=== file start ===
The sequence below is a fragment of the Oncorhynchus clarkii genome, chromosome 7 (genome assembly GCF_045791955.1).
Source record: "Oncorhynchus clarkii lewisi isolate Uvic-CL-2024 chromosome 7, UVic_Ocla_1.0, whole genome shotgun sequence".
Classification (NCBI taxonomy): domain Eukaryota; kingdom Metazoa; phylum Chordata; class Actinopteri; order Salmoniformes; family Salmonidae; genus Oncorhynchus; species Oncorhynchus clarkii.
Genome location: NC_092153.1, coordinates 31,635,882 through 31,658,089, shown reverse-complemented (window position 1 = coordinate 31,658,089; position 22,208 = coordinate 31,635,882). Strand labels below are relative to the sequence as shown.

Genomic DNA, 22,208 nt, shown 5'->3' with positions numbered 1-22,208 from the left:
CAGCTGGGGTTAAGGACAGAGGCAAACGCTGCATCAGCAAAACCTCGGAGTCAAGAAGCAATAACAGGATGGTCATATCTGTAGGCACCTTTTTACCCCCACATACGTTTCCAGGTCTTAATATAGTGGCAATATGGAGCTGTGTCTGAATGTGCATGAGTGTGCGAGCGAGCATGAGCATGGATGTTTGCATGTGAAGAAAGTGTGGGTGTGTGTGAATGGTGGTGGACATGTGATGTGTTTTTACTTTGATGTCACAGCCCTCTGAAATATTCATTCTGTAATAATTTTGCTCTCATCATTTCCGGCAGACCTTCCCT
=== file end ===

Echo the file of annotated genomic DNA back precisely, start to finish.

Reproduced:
The sequence below is a fragment of the Oncorhynchus clarkii genome, chromosome 7 (genome assembly GCF_045791955.1).
Source record: "Oncorhynchus clarkii lewisi isolate Uvic-CL-2024 chromosome 7, UVic_Ocla_1.0, whole genome shotgun sequence".
Classification (NCBI taxonomy): domain Eukaryota; kingdom Metazoa; phylum Chordata; class Actinopteri; order Salmoniformes; family Salmonidae; genus Oncorhynchus; species Oncorhynchus clarkii.
Genome location: NC_092153.1, coordinates 31,635,882 through 31,658,089, shown reverse-complemented (window position 1 = coordinate 31,658,089; position 22,208 = coordinate 31,635,882). Strand labels below are relative to the sequence as shown.

Genomic DNA, 22,208 nt, shown 5'->3' with positions numbered 1-22,208 from the left:
CAGCTGGGGTTAAGGACAGAGGCAAACGCTGCATCAGCAAAACCTCGGAGTCAAGAAGCAATAACAGGATGGTCATATCTGTAGGCACCTTTTTACCCCCACATACGTTTCCAGGTCTTAATATAGTGGCAATATGGAGCTGTGTCTGAATGTGCATGAGTGTGCGAGCGAGCATGAGCATGGATGTTTGCATGTGAAGAAAGTGTGGGTGTGTGTGAATGGTGGTGGACATGTGATGTGTTTTTACTTTGATGTCACAGCCCTCTGAAATATTCATTCTGTAATAATTTTGCTCTCATCATTTCCGGCAGACCTTCCCT